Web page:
Monday, September 5, 2011

The Bridge Debacle

Thank goodness for sharp-eyed canoeists. If a local resident hadn't been canoeing under the Diefenbaker Bridge last weekend, and looked up to see a crack in the girder, who knows when it might have been discovered. The bridge is not inspected annually, and I understand that Highways and Infrastructure is behind in their schedule of bridge inspections. Since the bridge is within city limits, it is likely to be considered a city responsibility, even though many of its users, especially on a long weekend like this one, aren't city residents.

Predictably, the most common cry that has come out is the need for a second bridge. While I'm not denying that need, we also need to take care of the current bridge, otherwise the same scenario will play out again, even after a second bridge is built.

Six or seven years ago, when the bridge was resurfaced, it was identified that the steel structure under the bridge needed to be maintained regularly. The recommendation was that the supporting structure should be sandblasted, inspected, and painted, with an estimated price tag of $2 million. Part of the reason for the high cost is that tarps would have to be put up underneath the bridge, to prevent materials from falling into the river.

This work hasn't been done. It's been identified in city budgets, but both the last council, and the current council, have deferred this work. Other bridges in the city, such as the Central Avenue and Sixth Avenue viaducts, also require maintenance work that has been postponed. When we put our priorities on other projects, both large and small (and I'll leave you to pick out your favourite example of non-essential spending by city council), it shouldn't be a surprise when basic structures start to show serious signs of damage.

We also could have sustained the city's fiscal stabilization fund, which would be able to provide the money to take care of this sort of emergency action. Six years ago there was $2 million in this fund; it has since been depleted for various projects, although this year's budget, for the first time in five years, put $200,000 back. Not much, when we start talking about unscheduled bridge repairs.

However, this has definitely put the bridge report back on to council's radar. Completed in 2008, it was reviewed at that time by the mayor and one councillor, one city staff member, and RM councils, as well as the Ministry of Highways. No report was made to council at that time. Apparently, the original report just showed a bridge outside city limits; the report was then modified to show an option of having a bridge inside the city.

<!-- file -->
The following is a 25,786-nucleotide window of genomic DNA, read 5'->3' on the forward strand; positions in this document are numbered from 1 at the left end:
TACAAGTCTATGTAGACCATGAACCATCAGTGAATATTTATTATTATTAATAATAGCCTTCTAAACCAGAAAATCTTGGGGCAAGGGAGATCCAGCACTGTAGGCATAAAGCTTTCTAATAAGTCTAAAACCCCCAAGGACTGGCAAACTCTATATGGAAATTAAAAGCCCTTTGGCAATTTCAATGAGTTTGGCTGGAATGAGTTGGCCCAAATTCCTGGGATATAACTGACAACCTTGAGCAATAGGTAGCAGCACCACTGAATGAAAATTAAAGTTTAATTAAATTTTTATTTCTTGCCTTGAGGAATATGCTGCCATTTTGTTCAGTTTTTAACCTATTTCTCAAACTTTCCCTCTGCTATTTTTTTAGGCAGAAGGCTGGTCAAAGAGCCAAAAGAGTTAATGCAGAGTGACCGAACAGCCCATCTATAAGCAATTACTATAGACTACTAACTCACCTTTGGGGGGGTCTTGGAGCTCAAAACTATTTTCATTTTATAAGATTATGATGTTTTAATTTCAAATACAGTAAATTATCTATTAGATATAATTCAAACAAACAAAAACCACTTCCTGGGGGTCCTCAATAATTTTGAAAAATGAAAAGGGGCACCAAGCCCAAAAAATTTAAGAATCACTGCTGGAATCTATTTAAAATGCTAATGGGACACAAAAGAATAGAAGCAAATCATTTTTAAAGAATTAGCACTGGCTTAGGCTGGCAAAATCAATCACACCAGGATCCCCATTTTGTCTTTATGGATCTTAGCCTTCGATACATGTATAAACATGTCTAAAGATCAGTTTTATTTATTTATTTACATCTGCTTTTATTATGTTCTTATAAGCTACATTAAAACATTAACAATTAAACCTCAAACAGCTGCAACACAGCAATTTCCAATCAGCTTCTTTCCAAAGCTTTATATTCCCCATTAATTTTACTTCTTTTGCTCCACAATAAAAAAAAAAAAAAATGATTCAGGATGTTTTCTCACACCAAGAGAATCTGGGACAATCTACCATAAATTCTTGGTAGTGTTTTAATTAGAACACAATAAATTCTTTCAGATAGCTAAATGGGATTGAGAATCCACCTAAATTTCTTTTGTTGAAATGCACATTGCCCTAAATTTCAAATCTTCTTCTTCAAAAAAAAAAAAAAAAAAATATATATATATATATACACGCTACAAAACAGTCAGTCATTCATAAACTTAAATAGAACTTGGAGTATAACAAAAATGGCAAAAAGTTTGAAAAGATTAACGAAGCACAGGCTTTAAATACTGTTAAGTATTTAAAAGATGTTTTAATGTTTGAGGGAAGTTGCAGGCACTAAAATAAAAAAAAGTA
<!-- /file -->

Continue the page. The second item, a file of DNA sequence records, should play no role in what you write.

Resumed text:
In 2010, a public meeting was held at City Hall, at which the route options were presented. The report itself didn't come to council until this year, when I made a motion in January to bring the report to council for discussion. I thought that, with the twinning of Highway 11, as well as various discussions about annexation of lands south of the city, we should endorse a route option, and we could then consider this route option as part of a coordinated planning approach. When the report was brought forward, it was set aside as a topic for a strategic planning meeting of council, but no bridge discussions have happened yet.

But effectively closing half the bridge has apparently proved to be the incentive to starting serious discussions with Highways about a new bridge. I was rather amused to read in the media that the city now supports a bridge outside city limits (although it's never been discussed at council), which means that the province will pick up the tab. To me that's been the sensible option all along, and we could have made that decision three years ago, when the report was first issued, instead of not talking about it at all.

And perhaps this demonstration of why it's important to spend money preventatively will help in future budget discussions. I know that there aren't nearly the photo ops attached with doing regular maintenance as with opening new facilities, but just as with your car, regular maintenance can save money, and structures, in the long run. Not to mention insanely long line-ups on a long weekend.

"For want of a battle, the kingdom was lost. And all for the want of a horseshoe nail." - old nursery rhyme, supposedly based on Richard III's loss in Bosworth Field)